Mathematics and statistics are found in almost every sector of work, academia, and everyday life. Math and statistics majors develop many transferable skills including critical thinking, problem diagnosis and solving, computer skills, and quantitative skills.
Mathematicians work as analysts, research associates, technical consultants, computer scientists, or systems engineers, to name a few. Earning a graduate degree in a related area such as statistics, computer science, science, or engineering combined with an undergraduate math background could lead to interesting careers such as bioinformatics, digital imaging, climatology, or financial mathematics.
Statistics is the science of learning from data and of measuring, controlling, and communicating uncertainty as an essential factor in scientific and societal advances. Statistics is critical as academia, businesses, and governments increasingly demand expertise in making data-driven decisions.Statistics is becoming more important in modern society in providing succinct information for making decisions. Statistics is used in a wide variety of fields including science, technology, business, health, and social sciences.
The department offers the following majors:
Minors are available in mathematics and statistics for students majoring in another discipline.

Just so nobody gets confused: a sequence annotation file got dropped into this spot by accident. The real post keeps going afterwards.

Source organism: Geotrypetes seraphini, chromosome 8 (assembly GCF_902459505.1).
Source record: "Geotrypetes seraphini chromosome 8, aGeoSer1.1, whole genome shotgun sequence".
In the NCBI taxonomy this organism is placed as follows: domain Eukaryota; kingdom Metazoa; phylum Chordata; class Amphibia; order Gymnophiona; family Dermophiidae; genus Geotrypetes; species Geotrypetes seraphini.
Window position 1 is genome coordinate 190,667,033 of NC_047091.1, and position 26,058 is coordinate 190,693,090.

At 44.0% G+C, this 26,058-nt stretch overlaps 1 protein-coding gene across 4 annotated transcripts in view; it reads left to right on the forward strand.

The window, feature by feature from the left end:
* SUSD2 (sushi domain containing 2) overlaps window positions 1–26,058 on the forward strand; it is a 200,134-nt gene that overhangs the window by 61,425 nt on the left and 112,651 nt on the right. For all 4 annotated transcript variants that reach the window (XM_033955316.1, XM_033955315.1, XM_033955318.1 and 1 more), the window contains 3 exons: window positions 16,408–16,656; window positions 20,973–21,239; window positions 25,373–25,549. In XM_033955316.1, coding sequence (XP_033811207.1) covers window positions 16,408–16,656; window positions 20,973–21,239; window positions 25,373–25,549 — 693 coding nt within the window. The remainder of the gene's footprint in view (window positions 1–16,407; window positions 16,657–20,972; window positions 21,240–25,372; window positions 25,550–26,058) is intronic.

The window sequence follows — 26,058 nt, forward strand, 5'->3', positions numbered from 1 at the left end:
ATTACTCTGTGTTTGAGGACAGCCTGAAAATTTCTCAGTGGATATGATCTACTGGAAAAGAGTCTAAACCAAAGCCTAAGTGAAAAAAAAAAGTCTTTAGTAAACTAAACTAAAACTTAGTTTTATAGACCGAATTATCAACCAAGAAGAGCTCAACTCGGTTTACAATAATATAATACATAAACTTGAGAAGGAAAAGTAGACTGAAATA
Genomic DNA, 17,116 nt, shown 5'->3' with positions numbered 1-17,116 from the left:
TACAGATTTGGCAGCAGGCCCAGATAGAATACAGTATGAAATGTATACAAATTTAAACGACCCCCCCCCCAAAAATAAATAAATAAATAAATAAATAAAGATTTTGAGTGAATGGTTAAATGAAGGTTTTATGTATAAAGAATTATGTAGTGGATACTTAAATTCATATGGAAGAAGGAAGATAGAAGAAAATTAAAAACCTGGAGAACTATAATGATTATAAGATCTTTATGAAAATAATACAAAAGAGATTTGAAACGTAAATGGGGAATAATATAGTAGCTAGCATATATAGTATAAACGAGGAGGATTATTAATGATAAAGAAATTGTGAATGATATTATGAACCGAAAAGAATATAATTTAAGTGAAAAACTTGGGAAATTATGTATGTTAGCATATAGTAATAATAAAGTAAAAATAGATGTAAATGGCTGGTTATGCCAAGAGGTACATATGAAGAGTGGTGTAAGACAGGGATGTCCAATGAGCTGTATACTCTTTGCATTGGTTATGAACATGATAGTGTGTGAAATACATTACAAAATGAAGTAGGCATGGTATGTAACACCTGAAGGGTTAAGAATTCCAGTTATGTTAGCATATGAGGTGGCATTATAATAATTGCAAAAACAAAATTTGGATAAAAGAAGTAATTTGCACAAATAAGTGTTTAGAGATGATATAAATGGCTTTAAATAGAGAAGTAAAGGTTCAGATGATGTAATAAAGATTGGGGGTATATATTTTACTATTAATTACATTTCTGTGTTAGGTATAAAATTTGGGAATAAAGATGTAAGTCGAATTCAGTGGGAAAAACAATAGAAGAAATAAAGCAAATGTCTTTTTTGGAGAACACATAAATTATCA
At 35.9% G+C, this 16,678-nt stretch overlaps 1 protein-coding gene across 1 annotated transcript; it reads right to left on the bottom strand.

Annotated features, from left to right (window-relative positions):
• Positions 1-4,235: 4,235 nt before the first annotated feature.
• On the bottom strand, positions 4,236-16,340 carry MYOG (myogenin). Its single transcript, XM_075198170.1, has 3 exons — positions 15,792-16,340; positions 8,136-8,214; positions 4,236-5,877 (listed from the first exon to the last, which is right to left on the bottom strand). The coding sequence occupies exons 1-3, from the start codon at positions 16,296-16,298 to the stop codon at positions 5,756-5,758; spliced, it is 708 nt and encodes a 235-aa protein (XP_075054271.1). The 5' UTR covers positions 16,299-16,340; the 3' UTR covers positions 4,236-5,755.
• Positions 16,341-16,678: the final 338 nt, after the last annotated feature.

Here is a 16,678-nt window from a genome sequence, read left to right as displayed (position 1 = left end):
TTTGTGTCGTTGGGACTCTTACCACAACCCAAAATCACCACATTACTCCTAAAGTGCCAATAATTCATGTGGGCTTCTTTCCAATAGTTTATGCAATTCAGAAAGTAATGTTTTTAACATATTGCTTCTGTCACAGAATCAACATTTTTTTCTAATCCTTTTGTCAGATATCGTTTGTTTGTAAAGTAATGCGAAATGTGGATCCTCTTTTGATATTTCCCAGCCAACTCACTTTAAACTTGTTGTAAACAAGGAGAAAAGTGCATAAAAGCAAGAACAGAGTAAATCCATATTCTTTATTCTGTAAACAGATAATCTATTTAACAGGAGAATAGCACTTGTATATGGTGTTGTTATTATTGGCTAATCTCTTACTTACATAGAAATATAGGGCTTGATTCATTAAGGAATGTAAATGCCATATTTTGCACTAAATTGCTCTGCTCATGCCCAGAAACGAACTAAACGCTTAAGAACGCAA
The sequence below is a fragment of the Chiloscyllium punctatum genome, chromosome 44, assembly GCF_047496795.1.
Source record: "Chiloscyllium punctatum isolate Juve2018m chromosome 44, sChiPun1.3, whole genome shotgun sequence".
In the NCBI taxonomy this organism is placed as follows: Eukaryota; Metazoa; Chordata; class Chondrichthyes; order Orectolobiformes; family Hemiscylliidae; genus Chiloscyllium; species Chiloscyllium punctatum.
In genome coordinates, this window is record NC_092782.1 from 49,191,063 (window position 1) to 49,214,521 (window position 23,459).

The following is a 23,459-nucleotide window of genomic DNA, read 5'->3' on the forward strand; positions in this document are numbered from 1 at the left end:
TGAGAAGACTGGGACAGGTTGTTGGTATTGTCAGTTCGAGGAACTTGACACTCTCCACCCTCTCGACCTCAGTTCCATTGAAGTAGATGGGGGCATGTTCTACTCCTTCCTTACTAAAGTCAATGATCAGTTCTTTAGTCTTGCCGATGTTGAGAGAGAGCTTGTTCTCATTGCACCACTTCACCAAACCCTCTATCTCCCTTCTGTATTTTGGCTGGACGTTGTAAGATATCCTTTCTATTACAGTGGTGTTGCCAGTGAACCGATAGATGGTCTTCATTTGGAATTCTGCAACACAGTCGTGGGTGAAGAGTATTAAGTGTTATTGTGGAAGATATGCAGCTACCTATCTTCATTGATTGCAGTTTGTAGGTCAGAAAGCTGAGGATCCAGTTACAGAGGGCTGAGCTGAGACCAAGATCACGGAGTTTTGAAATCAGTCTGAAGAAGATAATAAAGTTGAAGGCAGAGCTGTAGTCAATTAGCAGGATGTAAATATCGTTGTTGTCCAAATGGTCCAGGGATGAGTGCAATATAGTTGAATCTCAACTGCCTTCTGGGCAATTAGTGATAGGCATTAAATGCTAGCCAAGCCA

The department has 18 full-time faculty, 15 of whom hold terminal degrees. Our faculty members have wonderfully diverse research interests and a commitment to quality teaching. Within our faculty, we have 6 members of Project NExT.
Mathematics faculty and alumni recently published an article in BIOMATH.
Olivia Choplin, Meredith Allison and Jeff Clark were recognized during Planning Week 2015 for their accomplishments during the previous academic year.
The assistant professor of mathematics will use the named professorship to deepen the scholarly experience of his undergraduate researchers.
Mathematics major Jesi Weed '16, Professor Jeff Clark and Assistant Professor Chad Awtrey presented in August in Washington, D.C., at MathFest 2015, the national conference of the Mathematical Association of America.
Math majors Taylor Cesarski '17, Kelly Reagan '17, and Jesi Weed '16 presented their summer undergraduate research projects at Elon's Summer Undergraduate Research Experience poster session on July 24, 2015.